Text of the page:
Overcoming Pitfalls in Self-Publishing
Get Your Book
by Jef Bartow
Many of us would be authors envision part of the success of our book as being on every major book chain’s store shelves. Unfortunately, for most major book chains you only get paid when your book is sold to a customer. Book returns for non-selling titles is a normal part of bookselling. For this reality and every other channel for getting your book to your target audience, the solution is getting your book recognized and set apart from your competition. Of course, the first way to get your book to stand out is through your front and back cover designs and copy. The best cover copy includes what book award programs you've been recognized in, what other recognized authors or experts are saying about your book and great quotes from book reviews. Before focusing on book award programs, we need to get great juicy quotes for our book covers. So, develop a list of those individuals, authors and experts that will help you get your book recognized. Send them a copy of your book with a well thought out and powerful cover letter soliciting their review and feedback. If you have decided to use a publicist, hopefully they can be of some help. If not, be sure to find a way to follow up shortly after they have received your book to acknowledge that they did receive it. This can be difficult and time-consuming, but you’re more likely to get feedback if you have made multiple contacts with these same individuals.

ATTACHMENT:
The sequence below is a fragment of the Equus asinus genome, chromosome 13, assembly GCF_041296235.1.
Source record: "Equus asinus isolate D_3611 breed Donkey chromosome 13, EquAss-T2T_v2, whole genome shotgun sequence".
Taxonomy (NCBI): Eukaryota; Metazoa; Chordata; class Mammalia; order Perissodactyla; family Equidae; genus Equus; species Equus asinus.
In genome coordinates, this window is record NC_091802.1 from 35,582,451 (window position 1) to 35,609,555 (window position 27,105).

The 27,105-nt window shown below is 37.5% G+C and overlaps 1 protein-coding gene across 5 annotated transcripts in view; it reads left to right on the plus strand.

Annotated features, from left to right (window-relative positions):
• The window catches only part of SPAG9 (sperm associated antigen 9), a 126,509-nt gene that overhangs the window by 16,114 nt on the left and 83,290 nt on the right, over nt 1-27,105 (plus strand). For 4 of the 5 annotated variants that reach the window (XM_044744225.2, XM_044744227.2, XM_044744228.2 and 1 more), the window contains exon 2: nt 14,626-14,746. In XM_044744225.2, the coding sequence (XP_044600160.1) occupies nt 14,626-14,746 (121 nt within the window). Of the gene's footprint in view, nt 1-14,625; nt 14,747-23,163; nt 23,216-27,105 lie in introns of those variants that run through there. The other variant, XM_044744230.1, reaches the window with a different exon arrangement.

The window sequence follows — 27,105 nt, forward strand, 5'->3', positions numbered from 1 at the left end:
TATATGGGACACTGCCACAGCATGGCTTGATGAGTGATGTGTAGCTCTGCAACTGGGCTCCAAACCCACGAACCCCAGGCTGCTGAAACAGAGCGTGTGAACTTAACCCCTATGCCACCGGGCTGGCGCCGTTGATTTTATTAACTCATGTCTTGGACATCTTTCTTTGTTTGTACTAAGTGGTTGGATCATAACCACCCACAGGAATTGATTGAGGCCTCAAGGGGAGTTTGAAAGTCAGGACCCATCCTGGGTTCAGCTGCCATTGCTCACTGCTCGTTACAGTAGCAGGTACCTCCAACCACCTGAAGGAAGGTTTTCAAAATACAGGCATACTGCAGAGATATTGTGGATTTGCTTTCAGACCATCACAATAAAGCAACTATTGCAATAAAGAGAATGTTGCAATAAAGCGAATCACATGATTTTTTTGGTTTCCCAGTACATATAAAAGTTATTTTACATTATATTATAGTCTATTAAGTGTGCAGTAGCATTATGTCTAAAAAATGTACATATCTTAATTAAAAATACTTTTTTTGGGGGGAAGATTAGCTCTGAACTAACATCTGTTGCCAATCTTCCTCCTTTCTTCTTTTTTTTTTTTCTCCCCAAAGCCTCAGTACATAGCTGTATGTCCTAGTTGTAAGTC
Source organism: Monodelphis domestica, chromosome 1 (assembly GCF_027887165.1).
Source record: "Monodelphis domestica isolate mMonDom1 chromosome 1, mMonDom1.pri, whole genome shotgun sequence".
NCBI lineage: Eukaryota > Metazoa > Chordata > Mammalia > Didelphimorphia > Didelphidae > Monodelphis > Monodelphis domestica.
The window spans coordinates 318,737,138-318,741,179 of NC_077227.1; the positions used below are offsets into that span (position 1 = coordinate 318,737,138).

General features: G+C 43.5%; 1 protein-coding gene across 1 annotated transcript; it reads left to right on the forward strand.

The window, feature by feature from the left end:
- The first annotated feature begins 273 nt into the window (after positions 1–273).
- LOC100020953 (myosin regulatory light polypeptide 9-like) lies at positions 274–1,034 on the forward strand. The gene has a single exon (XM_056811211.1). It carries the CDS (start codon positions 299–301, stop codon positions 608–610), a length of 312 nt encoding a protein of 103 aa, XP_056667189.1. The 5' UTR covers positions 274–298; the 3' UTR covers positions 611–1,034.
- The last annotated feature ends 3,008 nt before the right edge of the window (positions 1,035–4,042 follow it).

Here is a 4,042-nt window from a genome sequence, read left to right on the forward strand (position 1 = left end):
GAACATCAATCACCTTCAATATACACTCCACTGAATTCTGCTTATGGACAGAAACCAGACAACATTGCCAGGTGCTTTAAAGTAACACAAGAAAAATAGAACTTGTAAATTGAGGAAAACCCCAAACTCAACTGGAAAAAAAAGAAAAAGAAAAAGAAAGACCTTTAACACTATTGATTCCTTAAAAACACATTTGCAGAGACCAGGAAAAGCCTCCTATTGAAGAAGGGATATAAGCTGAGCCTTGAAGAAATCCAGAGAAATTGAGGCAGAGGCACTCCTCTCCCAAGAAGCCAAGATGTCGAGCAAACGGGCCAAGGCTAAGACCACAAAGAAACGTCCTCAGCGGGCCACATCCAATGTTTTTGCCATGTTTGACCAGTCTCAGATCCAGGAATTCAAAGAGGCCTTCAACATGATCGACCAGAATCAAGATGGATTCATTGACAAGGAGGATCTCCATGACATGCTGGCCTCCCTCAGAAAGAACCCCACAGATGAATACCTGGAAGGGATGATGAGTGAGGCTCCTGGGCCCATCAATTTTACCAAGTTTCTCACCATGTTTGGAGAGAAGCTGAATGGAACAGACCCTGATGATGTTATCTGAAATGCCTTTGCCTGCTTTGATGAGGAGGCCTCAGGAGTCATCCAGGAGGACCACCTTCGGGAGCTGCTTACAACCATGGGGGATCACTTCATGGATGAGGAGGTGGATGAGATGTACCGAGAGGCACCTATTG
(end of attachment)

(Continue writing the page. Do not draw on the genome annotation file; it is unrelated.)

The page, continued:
There are many opportunities for books to get reviewed in magazines and association publications. Unfortunately, very few books are actually reviewed unless you're already recognized in your book genre. A better way to start is to pay for a book review, so that you do have a review of your book. Both Kirkus Discoveries and ForeWordreviews.com will provide them. In our spirituality and metaphysical genre, Metaphysical Reviews by Richard Fuller can be a powerful review source. As things are changing, don't forget to Google to find additional sources. Next, do your research to determine which would be the best publications for your book to get reviewed in. Then focus on each one separately and uniquely to maximize your opportunity for recognition. If you plan to use significant advertising in their publication for further recognition of your book, be sure to let them know. And remember, this is not a short-term focus, but a long term strategy. It may take 1 to 2 years to get your book into a future issue. The same time you've created this long-term strategy regarding publications, now focus on the key book award programs that recognize your book genre. In general book publishing there are dozens and dozens of book award programs throughout the country. Unfortunately, the major book publishers always tend to dominate the awards. And this is no exception for books on spirituality and metaphysics. If you have the time and money, go ahead and submit your book to every single award program possible. A better use of your time and money is to focus on key award programs based on your book genre and self-publishing, if that's your publishing method. In spirituality and metaphysics, a few good ones include The National Best Books Awards, USA Book News Best Books and the Independent Publisher Book Awards. Something to remember is that you need to submit your book within about a year of your publication date. So set your official publication date far enough ahead to not miss your year. Another early form of book recognition can come through publicity. Just announcing your "groundbreaking" book can be done through thousands of publications, radio, TV, etc. A general publicist would have you focus on every single one. This shotgun approach will usually fail. For example, I purchased a PR list from a major PR firm that touted that their list was specifically focused on my genre, spirituality and metaphysics. Of the thousands of listings, only a few hundred were really appropriate. The rest would just have been a waste of time and effort. It is far better to create a campaign of announcements over a period of months to those contacts that will recognize you've selected them purposely and not just randomly. And by campaign, I mean a concerted series of announcements that continues to demonstrate how your book is getting more and more recognition in the marketplace. So don't put all your good juicy quotes and reviews in one announcement. Stretch them out as much as possible so that you're continually being seen by these contacts. To sum up, our next pitfall in self-publishing occurs if we do not spend the time, effort and money to get our book recognized early by as many sources as possible. Every means we use later to sell our book will be better rewarded by early and successful recognition before our book gets to market.